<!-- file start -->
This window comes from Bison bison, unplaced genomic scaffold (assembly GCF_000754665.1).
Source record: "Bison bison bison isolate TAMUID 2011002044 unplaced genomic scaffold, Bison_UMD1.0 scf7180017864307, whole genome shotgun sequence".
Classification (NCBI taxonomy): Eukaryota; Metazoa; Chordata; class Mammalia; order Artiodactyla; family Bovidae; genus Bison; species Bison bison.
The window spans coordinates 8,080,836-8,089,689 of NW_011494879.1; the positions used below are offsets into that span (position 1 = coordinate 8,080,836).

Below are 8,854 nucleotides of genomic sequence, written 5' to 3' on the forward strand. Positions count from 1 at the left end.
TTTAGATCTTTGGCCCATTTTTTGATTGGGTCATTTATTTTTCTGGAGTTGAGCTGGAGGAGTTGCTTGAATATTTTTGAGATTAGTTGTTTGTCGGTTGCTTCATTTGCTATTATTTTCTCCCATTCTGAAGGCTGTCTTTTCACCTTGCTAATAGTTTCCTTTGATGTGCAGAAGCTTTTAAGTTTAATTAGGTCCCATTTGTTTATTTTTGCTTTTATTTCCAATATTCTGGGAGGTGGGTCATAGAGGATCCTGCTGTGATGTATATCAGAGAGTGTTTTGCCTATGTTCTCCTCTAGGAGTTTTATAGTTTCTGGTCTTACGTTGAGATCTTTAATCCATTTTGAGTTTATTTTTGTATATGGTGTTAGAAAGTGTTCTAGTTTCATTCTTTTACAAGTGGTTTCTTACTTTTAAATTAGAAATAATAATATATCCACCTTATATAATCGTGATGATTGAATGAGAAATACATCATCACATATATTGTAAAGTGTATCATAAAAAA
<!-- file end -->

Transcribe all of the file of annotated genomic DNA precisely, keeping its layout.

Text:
This window comes from Bison bison, unplaced genomic scaffold (assembly GCF_000754665.1).
Source record: "Bison bison bison isolate TAMUID 2011002044 unplaced genomic scaffold, Bison_UMD1.0 scf7180017864307, whole genome shotgun sequence".
Classification (NCBI taxonomy): Eukaryota; Metazoa; Chordata; class Mammalia; order Artiodactyla; family Bovidae; genus Bison; species Bison bison.
The window spans coordinates 8,080,836-8,089,689 of NW_011494879.1; the positions used below are offsets into that span (position 1 = coordinate 8,080,836).

Below are 8,854 nucleotides of genomic sequence, written 5' to 3' on the forward strand. Positions count from 1 at the left end.
TTTAGATCTTTGGCCCATTTTTTGATTGGGTCATTTATTTTTCTGGAGTTGAGCTGGAGGAGTTGCTTGAATATTTTTGAGATTAGTTGTTTGTCGGTTGCTTCATTTGCTATTATTTTCTCCCATTCTGAAGGCTGTCTTTTCACCTTGCTAATAGTTTCCTTTGATGTGCAGAAGCTTTTAAGTTTAATTAGGTCCCATTTGTTTATTTTTGCTTTTATTTCCAATATTCTGGGAGGTGGGTCATAGAGGATCCTGCTGTGATGTATATCAGAGAGTGTTTTGCCTATGTTCTCCTCTAGGAGTTTTATAGTTTCTGGTCTTACGTTGAGATCTTTAATCCATTTTGAGTTTATTTTTGTATATGGTGTTAGAAAGTGTTCTAGTTTCATTCTTTTACAAGTGGTTTCTTACTTTTAAATTAGAAATAATAATATATCCACCTTATATAATCGTGATGATTGAATGAGAAATACATCATCACATATATTGTAAAGTGTATCATAAAAAA